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There is a degree of increase in seriousness of actual Covid-19 infection, says Anthony Fauci

Prashasti Awasthi Mumbai | Updated on January 26, 2021

‘Drop in Covid-19 cases should not be attributed to vaccines’ roll out just yet’

Anthony Stephen Fauci, director of the National Institute of Allergy and Infectious Diseases and chief medical advisor to the president, said that the drop in Covid-19 cases should not be attributed to vaccines’ roll out just yet.

The statement comes as the country witnessed a slight drop in the Covid-19 hospitalisation rate.

“I don’t think the dynamics of what we’re seeing now with the plateauing is significantly influenced, yet — it will be soon — but yet by the vaccine,” Fauci said on NBC’s Today on Monday morning.

He said that the drop has rather happened naturally, following the holiday season in December.

“We don’t want to get complacent and think ... ‘Oh, things are going in the right direction, we can pull back a bit,’ because we do have to circulate in the country a variant from the UK that’s in over 20 states right now,” Dr. Fauci said to NBC.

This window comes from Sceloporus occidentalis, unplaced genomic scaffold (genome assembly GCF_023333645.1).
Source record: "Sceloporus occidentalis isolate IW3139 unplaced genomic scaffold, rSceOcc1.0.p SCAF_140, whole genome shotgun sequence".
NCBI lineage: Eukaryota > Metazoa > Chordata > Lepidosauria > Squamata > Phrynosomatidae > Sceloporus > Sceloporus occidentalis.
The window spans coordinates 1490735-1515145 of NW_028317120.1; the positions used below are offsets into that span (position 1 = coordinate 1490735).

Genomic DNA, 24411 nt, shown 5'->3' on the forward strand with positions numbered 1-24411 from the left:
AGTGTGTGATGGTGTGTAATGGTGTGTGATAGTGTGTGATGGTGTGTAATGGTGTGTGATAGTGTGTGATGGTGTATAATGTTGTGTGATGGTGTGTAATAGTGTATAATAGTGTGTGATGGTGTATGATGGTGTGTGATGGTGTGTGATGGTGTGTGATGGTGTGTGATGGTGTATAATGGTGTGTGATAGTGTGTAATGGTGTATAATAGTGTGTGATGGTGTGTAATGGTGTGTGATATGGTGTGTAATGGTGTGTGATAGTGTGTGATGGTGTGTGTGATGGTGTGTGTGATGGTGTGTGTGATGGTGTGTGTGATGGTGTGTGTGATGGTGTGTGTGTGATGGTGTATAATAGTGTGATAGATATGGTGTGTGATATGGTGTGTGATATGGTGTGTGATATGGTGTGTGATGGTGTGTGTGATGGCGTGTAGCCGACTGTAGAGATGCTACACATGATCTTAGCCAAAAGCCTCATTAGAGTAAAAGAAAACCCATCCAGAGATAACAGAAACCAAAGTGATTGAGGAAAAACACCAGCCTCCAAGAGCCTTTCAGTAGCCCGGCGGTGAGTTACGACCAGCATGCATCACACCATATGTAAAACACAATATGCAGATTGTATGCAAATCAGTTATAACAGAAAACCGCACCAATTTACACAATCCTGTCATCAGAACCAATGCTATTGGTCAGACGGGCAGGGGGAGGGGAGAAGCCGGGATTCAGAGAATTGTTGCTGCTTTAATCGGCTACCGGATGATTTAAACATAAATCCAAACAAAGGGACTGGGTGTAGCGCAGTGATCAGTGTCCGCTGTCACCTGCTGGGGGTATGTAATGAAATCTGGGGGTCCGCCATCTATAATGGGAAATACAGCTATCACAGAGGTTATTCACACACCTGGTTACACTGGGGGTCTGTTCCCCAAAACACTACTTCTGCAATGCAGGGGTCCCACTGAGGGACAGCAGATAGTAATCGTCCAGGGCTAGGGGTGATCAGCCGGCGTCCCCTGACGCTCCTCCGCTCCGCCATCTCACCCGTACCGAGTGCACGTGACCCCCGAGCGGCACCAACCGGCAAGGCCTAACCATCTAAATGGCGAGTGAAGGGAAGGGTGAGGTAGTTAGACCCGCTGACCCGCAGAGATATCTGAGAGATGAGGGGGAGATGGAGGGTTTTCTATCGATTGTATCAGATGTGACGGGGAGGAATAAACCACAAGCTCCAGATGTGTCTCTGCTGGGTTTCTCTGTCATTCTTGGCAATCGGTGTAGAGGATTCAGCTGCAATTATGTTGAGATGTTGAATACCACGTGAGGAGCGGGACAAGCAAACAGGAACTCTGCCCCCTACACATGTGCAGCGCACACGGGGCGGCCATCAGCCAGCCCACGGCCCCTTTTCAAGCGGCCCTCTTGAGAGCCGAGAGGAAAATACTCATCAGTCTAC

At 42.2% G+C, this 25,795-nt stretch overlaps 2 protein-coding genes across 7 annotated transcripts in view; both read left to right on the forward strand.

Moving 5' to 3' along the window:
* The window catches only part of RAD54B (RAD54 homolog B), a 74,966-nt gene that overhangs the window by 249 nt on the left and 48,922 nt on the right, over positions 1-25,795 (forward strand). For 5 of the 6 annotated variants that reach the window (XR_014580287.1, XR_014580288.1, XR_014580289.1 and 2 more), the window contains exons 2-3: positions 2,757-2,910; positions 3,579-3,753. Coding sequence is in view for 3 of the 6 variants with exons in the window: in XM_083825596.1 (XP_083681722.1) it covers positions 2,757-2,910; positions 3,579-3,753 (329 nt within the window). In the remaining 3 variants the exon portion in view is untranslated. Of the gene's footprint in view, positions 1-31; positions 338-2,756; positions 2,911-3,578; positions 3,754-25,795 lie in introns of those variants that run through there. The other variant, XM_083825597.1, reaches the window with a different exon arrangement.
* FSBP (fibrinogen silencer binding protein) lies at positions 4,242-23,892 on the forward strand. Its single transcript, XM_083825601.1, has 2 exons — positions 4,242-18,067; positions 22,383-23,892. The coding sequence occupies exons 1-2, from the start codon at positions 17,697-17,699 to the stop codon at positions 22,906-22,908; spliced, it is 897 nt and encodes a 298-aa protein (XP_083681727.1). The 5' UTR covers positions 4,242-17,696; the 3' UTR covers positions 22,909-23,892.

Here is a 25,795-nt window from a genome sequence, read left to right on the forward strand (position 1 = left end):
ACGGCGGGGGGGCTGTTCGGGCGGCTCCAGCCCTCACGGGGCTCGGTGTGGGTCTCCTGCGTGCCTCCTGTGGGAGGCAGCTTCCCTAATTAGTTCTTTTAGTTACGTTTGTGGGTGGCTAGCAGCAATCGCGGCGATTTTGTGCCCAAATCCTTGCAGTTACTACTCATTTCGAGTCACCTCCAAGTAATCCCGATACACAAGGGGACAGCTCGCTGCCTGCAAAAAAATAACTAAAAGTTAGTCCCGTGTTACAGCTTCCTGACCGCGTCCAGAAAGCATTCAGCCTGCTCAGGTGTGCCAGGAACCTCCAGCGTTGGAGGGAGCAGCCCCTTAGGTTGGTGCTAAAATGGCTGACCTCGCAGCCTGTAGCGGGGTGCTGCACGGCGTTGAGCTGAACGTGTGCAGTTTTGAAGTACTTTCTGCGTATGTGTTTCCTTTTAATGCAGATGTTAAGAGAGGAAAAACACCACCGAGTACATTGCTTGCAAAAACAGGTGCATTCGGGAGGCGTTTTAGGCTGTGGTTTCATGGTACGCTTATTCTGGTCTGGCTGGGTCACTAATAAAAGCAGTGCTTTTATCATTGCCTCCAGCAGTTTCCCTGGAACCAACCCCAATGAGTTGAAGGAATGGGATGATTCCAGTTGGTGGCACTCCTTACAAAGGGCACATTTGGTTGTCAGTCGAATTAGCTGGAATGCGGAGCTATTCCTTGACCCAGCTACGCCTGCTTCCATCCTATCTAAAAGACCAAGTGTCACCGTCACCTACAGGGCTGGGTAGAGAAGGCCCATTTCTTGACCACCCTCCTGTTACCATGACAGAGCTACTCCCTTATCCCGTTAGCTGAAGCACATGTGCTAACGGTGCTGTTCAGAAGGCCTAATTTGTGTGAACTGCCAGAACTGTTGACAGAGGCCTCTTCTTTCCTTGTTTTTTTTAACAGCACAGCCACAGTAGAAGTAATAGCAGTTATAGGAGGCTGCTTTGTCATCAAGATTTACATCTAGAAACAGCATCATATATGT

While commenting on the new strain of the virus that emerged in the United Kingdom, Fauci said: “I’m pretty convinced there is a degree of increase in the seriousness of the actual infection.”

As per the Covid Tracking Project, Covid-19 hospitalisations have slightly declined since they reached their peak of 132,474 people hospitalised on 6 January. The total number of people in hospitals as on January 24 stood at 110,628.

The number of new cases per day has also slumped. However, the US was still averaging about 4,000 deaths per day from the infection.

Experts have speculated that the pandemic may take the worst shape over the next month before it gets better, and the US would likely reach over 500,000 Americans dead from Covid-19 in February.

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Published on January 26, 2021
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